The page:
Before watching the movie:
I grew up on Aladdin, Flubber , Jumanji, and Bicentennial Man all came out when I was the right age for them. I rediscovered Hook at a well-developed age between childhood and adulthood. Mork and Mindy may have been the first grown-up TV show I discovered on my own, but even if it wasn’t, it struck a chord with me the other possibilities didn’t. Robin Williams was the first person I did a search for in the library system and I pulled several movies from that search, a strategy I only applied so earnestly to two other actors. Having a blog focused on catching up with movies I haven’t seen led me to check off more of his filmography. So when news of his death came, I had some trouble finding a movie to review in his honor. It’s not so much that there are no movies left that I haven’t seen, but most of them are bleak dramas or too recent.
In the outpouring of love for the man I saw online in the last few weeks, Dead Poets’ Society seems to be very highly regarded, perhaps his most inspirational film. I indeed have not seen it and will certainly be getting to it soon, but I wanted to remember him with a proper comedy of the sort that there’s hardly anything left.
So here’s Father’s Day, a nearly forgotten movie about two men who have both been led to believe they’re the father of an ex-girlfriend’s runaway son, for the purpose of getting both of them to track him down. Sounds like a road movie with two giants of comedy at odds with each other. Let’s have some fun.
After watching the movie:
Jack Lawrence, a pragmatic lawyer, gets an unexpected visit from his old girlfriend Collette, who tells him that when they broke up 18 years ago she was pregnant, and the son was his, but she didn’t tell him because she wanted to marry Bob, who believes Scott to be his own. She’s telling him now because Scott ran away to and Bob just wants to wait him out. Jack is skeptical, and doesn’t want to help. The next day, Collette goes to Dale Putley, a neurotic writer/performer she was also dating at the same time and tells him Scott is his. Dale is overjoyed to have a son, and starts looking right away. Meanwhile, Jack happens to be in town with time to kill, and decides to give this a shot. The two meet and eventually figure out that they’re looking for the same kid, forcing Collette to tell them she’s not sure who the father really is. Wanting to settle it for themselves, Jack and Dale decide to work together to find the kid that could be either of theirs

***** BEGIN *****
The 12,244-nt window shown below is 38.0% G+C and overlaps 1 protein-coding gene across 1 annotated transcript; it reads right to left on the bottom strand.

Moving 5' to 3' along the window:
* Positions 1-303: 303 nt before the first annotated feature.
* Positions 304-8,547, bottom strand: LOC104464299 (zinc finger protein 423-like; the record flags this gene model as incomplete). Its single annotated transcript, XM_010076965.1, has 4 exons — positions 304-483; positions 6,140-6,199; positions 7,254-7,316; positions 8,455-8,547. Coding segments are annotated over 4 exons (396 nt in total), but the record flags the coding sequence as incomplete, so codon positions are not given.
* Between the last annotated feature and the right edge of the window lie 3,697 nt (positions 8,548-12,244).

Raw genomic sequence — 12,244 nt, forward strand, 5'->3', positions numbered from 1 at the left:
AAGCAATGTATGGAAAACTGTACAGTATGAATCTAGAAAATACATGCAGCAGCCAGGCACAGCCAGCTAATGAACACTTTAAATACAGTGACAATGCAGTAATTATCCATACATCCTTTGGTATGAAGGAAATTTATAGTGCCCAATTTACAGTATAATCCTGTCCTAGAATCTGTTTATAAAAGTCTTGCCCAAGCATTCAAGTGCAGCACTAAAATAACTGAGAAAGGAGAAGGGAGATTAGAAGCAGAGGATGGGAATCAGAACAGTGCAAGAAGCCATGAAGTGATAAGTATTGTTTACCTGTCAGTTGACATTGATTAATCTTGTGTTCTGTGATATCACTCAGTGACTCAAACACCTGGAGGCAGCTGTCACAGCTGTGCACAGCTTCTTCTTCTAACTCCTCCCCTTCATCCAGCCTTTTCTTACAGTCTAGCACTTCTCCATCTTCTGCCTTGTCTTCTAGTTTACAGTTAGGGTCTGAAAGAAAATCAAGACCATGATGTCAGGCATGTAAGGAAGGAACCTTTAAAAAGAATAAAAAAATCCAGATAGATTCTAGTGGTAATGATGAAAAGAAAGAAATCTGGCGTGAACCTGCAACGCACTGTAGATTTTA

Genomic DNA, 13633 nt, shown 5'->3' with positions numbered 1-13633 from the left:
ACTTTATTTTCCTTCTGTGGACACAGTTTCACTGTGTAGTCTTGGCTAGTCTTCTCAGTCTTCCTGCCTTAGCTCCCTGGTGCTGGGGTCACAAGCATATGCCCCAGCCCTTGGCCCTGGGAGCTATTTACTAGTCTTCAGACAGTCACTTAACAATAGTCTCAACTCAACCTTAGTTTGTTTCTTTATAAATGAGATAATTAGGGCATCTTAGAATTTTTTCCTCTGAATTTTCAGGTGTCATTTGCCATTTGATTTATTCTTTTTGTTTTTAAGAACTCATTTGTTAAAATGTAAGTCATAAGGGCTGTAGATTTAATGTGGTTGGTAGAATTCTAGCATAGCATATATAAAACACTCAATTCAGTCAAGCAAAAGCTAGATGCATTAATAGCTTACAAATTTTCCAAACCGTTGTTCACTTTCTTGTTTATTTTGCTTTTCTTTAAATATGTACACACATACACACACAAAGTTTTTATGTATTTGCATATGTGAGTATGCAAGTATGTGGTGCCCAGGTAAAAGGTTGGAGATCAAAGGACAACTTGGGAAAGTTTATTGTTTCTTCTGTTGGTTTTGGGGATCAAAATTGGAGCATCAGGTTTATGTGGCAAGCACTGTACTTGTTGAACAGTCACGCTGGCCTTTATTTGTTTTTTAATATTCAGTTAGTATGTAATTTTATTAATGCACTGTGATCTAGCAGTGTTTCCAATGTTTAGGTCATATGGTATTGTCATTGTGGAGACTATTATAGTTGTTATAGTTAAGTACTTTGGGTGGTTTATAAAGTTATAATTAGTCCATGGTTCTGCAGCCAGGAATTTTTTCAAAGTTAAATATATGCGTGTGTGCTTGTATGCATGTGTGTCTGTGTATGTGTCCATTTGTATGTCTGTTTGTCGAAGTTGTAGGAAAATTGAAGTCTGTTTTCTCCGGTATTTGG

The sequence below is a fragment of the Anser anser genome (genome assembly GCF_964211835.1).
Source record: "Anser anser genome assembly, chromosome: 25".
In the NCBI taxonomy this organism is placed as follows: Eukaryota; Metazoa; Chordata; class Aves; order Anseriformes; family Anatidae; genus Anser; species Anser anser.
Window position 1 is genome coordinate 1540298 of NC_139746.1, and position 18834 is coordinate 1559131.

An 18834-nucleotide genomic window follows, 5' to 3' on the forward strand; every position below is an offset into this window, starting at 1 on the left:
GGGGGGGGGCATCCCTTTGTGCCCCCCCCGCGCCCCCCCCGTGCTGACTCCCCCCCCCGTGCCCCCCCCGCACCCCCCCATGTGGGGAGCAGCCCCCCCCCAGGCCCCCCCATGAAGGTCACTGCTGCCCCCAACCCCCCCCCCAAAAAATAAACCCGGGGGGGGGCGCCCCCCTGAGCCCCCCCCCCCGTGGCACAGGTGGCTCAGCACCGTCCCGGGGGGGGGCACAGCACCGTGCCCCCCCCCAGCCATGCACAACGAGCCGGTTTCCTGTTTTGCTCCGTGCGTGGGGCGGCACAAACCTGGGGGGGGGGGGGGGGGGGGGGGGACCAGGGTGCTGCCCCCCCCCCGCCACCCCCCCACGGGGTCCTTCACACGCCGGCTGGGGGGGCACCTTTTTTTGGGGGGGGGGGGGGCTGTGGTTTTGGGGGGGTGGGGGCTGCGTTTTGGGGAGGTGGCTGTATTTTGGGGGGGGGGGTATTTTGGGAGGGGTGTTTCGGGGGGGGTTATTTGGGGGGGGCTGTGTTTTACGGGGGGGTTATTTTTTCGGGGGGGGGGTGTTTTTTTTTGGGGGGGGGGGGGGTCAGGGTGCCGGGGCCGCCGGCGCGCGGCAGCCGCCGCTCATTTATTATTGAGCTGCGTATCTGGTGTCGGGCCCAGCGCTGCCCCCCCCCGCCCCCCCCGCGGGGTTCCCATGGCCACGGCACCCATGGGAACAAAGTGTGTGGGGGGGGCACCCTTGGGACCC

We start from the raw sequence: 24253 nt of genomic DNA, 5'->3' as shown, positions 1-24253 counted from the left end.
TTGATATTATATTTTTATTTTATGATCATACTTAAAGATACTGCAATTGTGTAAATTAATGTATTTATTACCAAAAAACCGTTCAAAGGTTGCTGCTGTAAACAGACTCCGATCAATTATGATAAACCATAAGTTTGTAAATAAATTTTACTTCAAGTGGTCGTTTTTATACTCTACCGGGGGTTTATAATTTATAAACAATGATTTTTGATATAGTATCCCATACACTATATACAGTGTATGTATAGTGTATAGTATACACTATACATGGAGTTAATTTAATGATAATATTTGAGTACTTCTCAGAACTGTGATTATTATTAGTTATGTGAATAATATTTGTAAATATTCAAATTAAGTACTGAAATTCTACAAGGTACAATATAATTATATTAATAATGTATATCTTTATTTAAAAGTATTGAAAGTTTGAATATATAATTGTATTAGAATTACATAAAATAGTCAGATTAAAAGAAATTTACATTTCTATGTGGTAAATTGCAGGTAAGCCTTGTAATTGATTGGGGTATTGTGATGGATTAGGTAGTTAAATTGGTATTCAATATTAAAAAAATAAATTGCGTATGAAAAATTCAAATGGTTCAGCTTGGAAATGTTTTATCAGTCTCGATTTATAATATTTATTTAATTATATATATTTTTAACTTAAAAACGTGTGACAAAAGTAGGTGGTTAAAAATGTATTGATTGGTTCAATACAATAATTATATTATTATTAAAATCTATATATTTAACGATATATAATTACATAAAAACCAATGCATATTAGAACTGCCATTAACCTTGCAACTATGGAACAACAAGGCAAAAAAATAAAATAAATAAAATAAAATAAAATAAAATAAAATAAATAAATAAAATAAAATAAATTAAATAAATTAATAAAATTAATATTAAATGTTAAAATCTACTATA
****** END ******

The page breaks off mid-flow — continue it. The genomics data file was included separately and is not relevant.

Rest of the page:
Williams and Crystal make quite a pairing. Crystal’s natural state is in first gear and Williams’s is in fifth, making them a naturally funny double act. I was a bit startled by the fact that the movie shows the emptiness of Dale’s life by opening with him being interrupted in his latest suicide attempt and playing the whole thing for laughs, which is going to hit a pretty sensitive spot right now, but it does very efficiently communicate who he is and what his motivations are, and from there he’s free to be as manic, neurotic, sensitive, and funny as ever, foiling Crystal’s drier, sharper nature.
I’m a little disappointed in Bob’s B-plot. In order to feel like the man who actually raised Scott is trying to be a part of this but sideline him to keep the focus on Jack and Dale, Bob has a ludicrous string of bad luck including getting knocked down a hill in a porta-potty. And anything he may have done the audience might latch onto as causing him to deserve this happened in backstory, so he comes off as a nice guy getting humiliated just to serve Jack and Dale’s story, kind of like an inoffensive lover that needs to be dumped to let a romantic comedy proceed. What a waste of Bruce Greenwood.
However, I did like how, when Jack and Dale catch up with Scott, they eventually manage to bond with him by relating to him in an honest way child-rearing parents often don’t feel they can do. They talk with him openly about their checkered pasts, relating to his own troubles. These are two men who muddle their way into a pretty good job of being first-time fathers to a teenaged boy they just met. There may not be any memorably inspirational lines here, but there is some sincere and wise surrogate parenting going on, adding up to an emotionally-grounded comedy that satisfies, but ultimately doesn’t linger.